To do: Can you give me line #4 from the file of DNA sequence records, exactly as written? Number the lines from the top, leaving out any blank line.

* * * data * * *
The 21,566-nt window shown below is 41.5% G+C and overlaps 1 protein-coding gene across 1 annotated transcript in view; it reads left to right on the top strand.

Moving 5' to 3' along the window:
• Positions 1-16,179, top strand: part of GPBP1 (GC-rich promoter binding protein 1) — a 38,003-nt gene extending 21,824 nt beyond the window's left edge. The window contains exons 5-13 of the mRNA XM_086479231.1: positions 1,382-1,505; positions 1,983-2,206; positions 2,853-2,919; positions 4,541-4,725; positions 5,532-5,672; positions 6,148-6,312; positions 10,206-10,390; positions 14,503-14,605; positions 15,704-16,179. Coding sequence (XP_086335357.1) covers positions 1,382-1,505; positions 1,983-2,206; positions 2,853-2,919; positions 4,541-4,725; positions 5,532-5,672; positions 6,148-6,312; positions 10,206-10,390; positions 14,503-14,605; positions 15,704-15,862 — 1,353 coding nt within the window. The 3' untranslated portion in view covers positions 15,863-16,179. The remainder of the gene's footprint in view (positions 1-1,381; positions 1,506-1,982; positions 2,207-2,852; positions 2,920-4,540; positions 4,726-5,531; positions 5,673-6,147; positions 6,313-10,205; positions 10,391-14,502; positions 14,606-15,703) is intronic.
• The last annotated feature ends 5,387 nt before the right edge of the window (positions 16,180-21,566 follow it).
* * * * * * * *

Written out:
• The last annotated feature ends 5,387 nt before the right edge of the window (positions 16,180-21,566 follow it).